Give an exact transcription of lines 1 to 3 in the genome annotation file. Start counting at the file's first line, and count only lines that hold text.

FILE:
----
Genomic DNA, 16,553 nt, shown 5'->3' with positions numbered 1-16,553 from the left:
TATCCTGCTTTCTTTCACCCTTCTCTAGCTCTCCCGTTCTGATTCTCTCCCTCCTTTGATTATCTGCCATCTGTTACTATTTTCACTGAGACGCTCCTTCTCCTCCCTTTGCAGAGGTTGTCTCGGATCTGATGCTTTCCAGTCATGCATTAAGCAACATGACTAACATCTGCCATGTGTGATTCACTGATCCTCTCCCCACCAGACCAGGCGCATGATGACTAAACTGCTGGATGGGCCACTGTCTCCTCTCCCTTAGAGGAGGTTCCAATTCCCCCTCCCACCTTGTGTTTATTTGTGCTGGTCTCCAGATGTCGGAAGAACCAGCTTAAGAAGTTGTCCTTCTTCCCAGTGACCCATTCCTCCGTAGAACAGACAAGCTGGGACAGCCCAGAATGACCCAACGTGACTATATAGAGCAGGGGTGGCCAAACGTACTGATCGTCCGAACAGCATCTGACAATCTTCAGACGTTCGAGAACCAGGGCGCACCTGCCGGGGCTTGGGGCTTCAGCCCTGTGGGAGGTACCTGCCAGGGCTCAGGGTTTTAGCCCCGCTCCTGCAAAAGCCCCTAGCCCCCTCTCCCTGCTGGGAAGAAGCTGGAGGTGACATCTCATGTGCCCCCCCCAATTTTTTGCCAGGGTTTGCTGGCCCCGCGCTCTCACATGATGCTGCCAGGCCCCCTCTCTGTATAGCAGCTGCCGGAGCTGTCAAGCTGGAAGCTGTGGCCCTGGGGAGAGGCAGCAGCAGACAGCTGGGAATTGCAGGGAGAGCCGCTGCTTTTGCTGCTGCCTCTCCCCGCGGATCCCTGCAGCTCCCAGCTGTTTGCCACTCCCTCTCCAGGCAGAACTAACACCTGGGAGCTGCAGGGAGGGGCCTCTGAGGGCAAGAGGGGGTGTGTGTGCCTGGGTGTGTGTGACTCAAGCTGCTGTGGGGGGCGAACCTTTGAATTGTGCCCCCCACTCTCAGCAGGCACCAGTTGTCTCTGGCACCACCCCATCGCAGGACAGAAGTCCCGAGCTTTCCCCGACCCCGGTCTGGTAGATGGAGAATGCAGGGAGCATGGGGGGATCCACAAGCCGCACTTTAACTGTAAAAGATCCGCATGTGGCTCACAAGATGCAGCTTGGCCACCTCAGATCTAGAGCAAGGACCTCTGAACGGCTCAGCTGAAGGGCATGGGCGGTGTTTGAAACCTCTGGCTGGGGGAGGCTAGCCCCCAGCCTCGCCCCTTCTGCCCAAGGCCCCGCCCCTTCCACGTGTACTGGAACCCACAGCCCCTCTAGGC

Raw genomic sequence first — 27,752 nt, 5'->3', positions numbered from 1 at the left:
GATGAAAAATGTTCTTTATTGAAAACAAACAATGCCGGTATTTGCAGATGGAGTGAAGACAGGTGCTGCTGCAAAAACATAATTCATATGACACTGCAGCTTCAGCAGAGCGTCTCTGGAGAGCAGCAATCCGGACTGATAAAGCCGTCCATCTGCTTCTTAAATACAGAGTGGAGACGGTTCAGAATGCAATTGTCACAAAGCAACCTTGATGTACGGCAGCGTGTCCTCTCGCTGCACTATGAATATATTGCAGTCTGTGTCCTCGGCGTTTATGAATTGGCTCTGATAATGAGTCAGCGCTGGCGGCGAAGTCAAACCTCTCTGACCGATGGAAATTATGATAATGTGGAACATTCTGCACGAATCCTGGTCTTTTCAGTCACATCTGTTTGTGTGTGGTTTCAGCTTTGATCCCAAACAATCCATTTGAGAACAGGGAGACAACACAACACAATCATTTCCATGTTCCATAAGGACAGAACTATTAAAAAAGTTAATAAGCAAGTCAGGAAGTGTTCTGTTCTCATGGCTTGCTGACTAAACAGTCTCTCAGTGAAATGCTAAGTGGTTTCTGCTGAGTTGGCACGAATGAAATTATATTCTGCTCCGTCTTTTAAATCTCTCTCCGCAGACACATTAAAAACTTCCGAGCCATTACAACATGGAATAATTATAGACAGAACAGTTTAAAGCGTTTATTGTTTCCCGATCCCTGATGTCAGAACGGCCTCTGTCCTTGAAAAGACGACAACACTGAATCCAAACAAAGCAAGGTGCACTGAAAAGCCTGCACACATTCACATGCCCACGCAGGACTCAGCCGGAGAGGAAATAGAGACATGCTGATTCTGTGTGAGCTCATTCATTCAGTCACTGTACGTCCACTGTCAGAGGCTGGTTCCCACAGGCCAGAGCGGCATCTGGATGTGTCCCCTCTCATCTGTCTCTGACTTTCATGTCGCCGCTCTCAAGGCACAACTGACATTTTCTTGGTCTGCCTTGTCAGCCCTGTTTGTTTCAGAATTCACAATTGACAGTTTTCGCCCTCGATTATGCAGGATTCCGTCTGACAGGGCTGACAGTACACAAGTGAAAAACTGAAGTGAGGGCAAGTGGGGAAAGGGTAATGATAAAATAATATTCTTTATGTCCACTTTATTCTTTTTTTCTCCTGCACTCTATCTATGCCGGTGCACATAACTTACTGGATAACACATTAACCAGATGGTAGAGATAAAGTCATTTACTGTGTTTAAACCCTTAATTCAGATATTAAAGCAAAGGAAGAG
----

Genomic DNA, 16,553 nt, shown 5'->3' with positions numbered 1-16,553 from the left:
TATCCTGCTTTCTTTCACCCTTCTCTAGCTCTCCCGTTCTGATTCTCTCCCTCCTTTGATTATCTGCCATCTGTTACTATTTTCACTGAGACGCTCCTTCTCCTCCCTTTGCAGAGGTTGTCTCGGATCTGATGCTTTCCAGTCATGCATTAAGCAACATGACTAACATCTGCCATGTGTGATTCACTGATCCTCTCCCCACCAGACCAGGCGCATGATGACTAAACTGCTGGATGGGCCACTGTCTCCTCTCCCTTAGAGGAGGTTCCAATTCCCCCTCCCACCTTGTGTTTATTTGTGCTGGTCTCCAGATGTCGGAAGAACCAGCTTAAGAAGTTGTCCTTCTTCCCAGTGACCCATTCCTCCGTAGAACAGACAAGCTGGGACAGCCCAGAATGACCCAACGTGACTATATAGAGCAGGGGTGGCCAAACGTACTGATCGTCCGAACAGCATCTGACAATCTTCAGACGTTCGAGAACCAGGGCGCACCTGCCGGGGCTTGGGGCTTCAGCCCTGTGGGAGGTACCTGCCAGGGCTCAGGGTTTTAGCCCCGCTCCTGCAAAAGCCCCTAGCCCCCTCTCCCTGCTGGGAAGAAGCTGGAGGTGACATCTCATGTGCCCCCCCCAATTTTTTGCCAGGGTTTGCTGGCCCCGCGCTCTCACATGATGCTGCCAGGCCCCCTCTCTGTATAGCAGCTGCCGGAGCTGTCAAGCTGGAAGCTGTGGCCCTGGGGAGAGGCAGCAGCAGACAGCTGGGAATTGCAGGGAGAGCCGCTGCTTTTGCTGCTGCCTCTCCCCGCGGATCCCTGCAGCTCCCAGCTGTTTGCCACTCCCTCTCCAGGCAGAACTAACACCTGGGAGCTGCAGGGAGGGGCCTCTGAGGGCAAGAGGGGGTGTGTGTGCCTGGGTGTGTGTGACTCAAGCTGCTGTGGGGGGCGAACCTTTGAATTGTGCCCCCCACTCTCAGCAGGCACCAGTTGTCTCTGGCACCACCCCATCGCAGGACAGAAGTCCCGAGCTTTCCCCGACCCCGGTCTGGTAGATGGAGAATGCAGGGAGCATGGGGGGATCCACAAGCCGCACTTTAACTGTAAAAGATCCGCATGTGGCTCACAAGATGCAGCTTGGCCACCTCAGATCTAGAGCAAGGACCTCTGAACGGCTCAGCTGAAGGGCATGGGCGGTGTTTGAAACCTCTGGCTGGGGGAGGCTAGCCCCCAGCCTCGCCCCTTCTGCCCAAGGCCCCGCCCCTTCCACGTGTACTGGAACCCACAGCCCCTCTAGGC

Raw genomic sequence first — 27,752 nt, 5'->3', positions numbered from 1 at the left: